So Judge Battaglia denied Sony’s motion to dismiss  claims filed under California’s Unfair Competition Law (UCL) and California’s False Advertising Law (FAL) based on misrepresentations and omissions regarding reasonable network security and industry-standard encryption and Plaintiffs’ ability to seek restitution under the statutes (Counts 1, 2). He also denied dismissal of the California Consumer Legal Remedies Act (CLRA) claim based on misrepresentations and omissions regarding reasonable network security and industry-standard encryption (Count 3).

Another section I noted concerned the plaintiff’s ability to recover costs incurred to purchase credit monitoring services, as this is an issue that has come up in other cases as well:

Second, with respect to Howe’s ability to recover costs incurred to purchase credit monitoring services, the Court finds Howe has failed to allege why these prophylactic costs were reasonably necessary, and therefore proximately caused by Sony’s alleged breach.18 In assessing whether credit monitoring services in the context of data breach cases are recoverable in negligence, courts have generally analogized to medical monitoring cases, which require a plaintiff to plead that the monitoring costs were both reasonable and necessary.19 See Stollenwerk, 254 F. App’x at 666; Pisciotta v. Old Nat. Bancorp, 499 F.3d 629, 639 (7th Cir. 2007). As a result, courts assessing data breach cases have found that where a state allows recovery for medical monitoring damages (as does California), and a plaintiff has sufficiently alleged a threat of identity theft (i.e., the opening of unauthorized accounts), a plaintiff may seek to recover expenses to purchase credit monitoring services. However, as with the recovery of medical monitoring costs, this is a high burden and requires a plaintiff to plead both a logical and temporal connection between the decision to purchase credit monitoring services and the defendant’s alleged breach. See Stollenwerk, 254 F. App’x 664 at 668; Ruiz v. Gap, Inc., 622 F. Supp. 2d 908, 915 (N.D. Cal. 2009) aff’d, 380 F. App’x 689 (9th Cir. 2010) (“Ruiz cannot meet California’s standard for recovery of monitoring costs because he has presented no evidence that there was a significant exposure of his personal information, and he has presented no evidence that he has become a victim of identity theft.”).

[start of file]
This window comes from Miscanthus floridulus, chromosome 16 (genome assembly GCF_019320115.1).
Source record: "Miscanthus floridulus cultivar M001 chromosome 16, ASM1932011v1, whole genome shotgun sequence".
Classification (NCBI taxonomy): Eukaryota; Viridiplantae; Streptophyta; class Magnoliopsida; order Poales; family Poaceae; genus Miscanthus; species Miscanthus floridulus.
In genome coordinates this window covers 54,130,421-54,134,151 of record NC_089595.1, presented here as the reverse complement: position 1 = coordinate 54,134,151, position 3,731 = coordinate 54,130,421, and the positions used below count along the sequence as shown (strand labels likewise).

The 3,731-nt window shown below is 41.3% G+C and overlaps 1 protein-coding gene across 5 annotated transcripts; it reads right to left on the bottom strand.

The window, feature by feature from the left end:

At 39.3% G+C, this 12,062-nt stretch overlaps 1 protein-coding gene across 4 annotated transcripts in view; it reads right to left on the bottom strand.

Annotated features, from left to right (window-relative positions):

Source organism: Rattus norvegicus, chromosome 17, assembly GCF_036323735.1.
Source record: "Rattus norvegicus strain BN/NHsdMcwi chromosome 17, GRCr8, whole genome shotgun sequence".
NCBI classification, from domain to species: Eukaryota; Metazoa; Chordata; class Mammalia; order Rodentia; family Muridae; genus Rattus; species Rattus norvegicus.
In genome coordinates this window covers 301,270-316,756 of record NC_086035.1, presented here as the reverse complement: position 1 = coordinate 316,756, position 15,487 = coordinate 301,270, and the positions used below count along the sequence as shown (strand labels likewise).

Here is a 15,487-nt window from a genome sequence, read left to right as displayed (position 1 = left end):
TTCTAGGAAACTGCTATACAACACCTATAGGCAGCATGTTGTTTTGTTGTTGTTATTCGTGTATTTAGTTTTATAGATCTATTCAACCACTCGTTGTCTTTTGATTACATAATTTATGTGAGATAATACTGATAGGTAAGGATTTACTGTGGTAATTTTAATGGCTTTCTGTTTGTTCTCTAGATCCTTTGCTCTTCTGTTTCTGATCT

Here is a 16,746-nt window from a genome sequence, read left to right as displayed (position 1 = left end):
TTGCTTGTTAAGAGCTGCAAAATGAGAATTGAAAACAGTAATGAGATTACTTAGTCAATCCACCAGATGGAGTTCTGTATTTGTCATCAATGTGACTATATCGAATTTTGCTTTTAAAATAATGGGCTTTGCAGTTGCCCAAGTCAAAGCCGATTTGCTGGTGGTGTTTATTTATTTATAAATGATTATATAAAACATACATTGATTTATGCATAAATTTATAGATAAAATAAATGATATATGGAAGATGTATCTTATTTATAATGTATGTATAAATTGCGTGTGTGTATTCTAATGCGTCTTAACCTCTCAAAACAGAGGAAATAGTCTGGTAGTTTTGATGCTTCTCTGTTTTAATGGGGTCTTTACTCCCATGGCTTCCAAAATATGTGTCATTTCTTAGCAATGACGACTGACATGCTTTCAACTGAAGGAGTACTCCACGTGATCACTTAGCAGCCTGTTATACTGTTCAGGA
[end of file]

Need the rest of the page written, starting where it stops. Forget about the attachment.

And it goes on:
Here, Plaintiff Howe has not met this high burden because has not alleged any instances of identity theft resulting from the intrusion. See Kahle v. Litton Loan Servicing, LP, 486 F. Supp. 2d 705, 709 (S.D. Oh. 2007) (stating that the recovery of credit monitoring services as a measure of cognizable damages is a question of law to be decided by the court). Although Howe alleges that he was forced to close two bank accounts, Howe does not allege when he closed these accounts, why he closed these accounts, or whether he has ever been a victim of identity theft in the past. (FACC ¶ 22.)

These allegations remain unchanged even though Plaintiffs were permitted leave to amend the Consolidated Complaint after Sony’s initial motion to dismiss. Therefore, in accordance with analogous medical monitoring cases and data breach cases from other districts, the Court finds Howe has failed to allege that his prophylactic credit monitoring costs were a reasonable foreseeable result of Sony’s alleged breach.20

So no joy there for data breach victims who elect to purchase credit monitoring services when they have not become victims of ID theft and there are no reports that suggest that others have become victims of ID theft due to the breach.

You can read the full order to find out what happened to the other counts of the complaint here.

As a reminder, Sony was fined £250,000 by the U.K. Information Commissioner’s Office over the breach. What, if anything, the FTC has done or is doing has not been made public.